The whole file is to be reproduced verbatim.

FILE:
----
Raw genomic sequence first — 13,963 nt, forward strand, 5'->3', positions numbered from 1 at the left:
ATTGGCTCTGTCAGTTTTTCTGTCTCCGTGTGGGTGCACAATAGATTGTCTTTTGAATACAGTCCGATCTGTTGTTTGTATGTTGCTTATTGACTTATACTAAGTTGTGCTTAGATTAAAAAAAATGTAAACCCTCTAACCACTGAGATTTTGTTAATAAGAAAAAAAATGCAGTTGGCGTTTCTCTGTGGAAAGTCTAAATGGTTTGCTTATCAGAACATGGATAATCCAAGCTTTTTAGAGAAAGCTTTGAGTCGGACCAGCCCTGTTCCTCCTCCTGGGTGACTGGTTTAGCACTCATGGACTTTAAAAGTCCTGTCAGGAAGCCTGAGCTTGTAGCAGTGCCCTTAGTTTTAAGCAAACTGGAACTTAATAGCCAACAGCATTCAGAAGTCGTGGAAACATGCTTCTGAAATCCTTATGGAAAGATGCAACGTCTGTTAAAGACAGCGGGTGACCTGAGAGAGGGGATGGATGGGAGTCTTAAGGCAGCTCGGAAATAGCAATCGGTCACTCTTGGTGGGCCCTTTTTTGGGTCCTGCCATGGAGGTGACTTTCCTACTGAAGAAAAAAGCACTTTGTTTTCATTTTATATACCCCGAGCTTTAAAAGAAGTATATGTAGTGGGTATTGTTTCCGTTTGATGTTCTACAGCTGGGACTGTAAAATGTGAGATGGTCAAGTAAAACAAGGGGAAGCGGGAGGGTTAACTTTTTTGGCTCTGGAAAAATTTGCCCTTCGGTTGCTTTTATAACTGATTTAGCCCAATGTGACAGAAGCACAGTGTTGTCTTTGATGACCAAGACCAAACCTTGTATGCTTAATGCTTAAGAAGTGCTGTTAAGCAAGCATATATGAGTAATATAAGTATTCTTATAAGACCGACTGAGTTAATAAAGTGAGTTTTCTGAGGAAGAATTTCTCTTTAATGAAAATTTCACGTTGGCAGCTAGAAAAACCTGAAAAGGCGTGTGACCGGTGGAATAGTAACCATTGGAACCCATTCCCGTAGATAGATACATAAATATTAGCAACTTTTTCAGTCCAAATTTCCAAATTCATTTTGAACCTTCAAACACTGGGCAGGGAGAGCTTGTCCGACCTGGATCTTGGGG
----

Raw genomic sequence first — 13,963 nt, forward strand, 5'->3', positions numbered from 1 at the left:
ATTGGCTCTGTCAGTTTTTCTGTCTCCGTGTGGGTGCACAATAGATTGTCTTTTGAATACAGTCCGATCTGTTGTTTGTATGTTGCTTATTGACTTATACTAAGTTGTGCTTAGATTAAAAAAAATGTAAACCCTCTAACCACTGAGATTTTGTTAATAAGAAAAAAAATGCAGTTGGCGTTTCTCTGTGGAAAGTCTAAATGGTTTGCTTATCAGAACATGGATAATCCAAGCTTTTTAGAGAAAGCTTTGAGTCGGACCAGCCCTGTTCCTCCTCCTGGGTGACTGGTTTAGCACTCATGGACTTTAAAAGTCCTGTCAGGAAGCCTGAGCTTGTAGCAGTGCCCTTAGTTTTAAGCAAACTGGAACTTAATAGCCAACAGCATTCAGAAGTCGTGGAAACATGCTTCTGAAATCCTTATGGAAAGATGCAACGTCTGTTAAAGACAGCGGGTGACCTGAGAGAGGGGATGGATGGGAGTCTTAAGGCAGCTCGGAAATAGCAATCGGTCACTCTTGGTGGGCCCTTTTTTGGGTCCTGCCATGGAGGTGACTTTCCTACTGAAGAAAAAAGCACTTTGTTTTCATTTTATATACCCCGAGCTTTAAAAGAAGTATATGTAGTGGGTATTGTTTCCGTTTGATGTTCTACAGCTGGGACTGTAAAATGTGAGATGGTCAAGTAAAACAAGGGGAAGCGGGAGGGTTAACTTTTTTGGCTCTGGAAAAATTTGCCCTTCGGTTGCTTTTATAACTGATTTAGCCCAATGTGACAGAAGCACAGTGTTGTCTTTGATGACCAAGACCAAACCTTGTATGCTTAATGCTTAAGAAGTGCTGTTAAGCAAGCATATATGAGTAATATAAGTATTCTTATAAGACCGACTGAGTTAATAAAGTGAGTTTTCTGAGGAAGAATTTCTCTTTAATGAAAATTTCACGTTGGCAGCTAGAAAAACCTGAAAAGGCGTGTGACCGGTGGAATAGTAACCATTGGAACCCATTCCCGTAGATAGATACATAAATATTAGCAACTTTTTCAGTCCAAATTTCCAAATTCATTTTGAACCTTCAAACACTGGGCAGGGAGAGCTTGTCCGACCTGGATCTTGGGG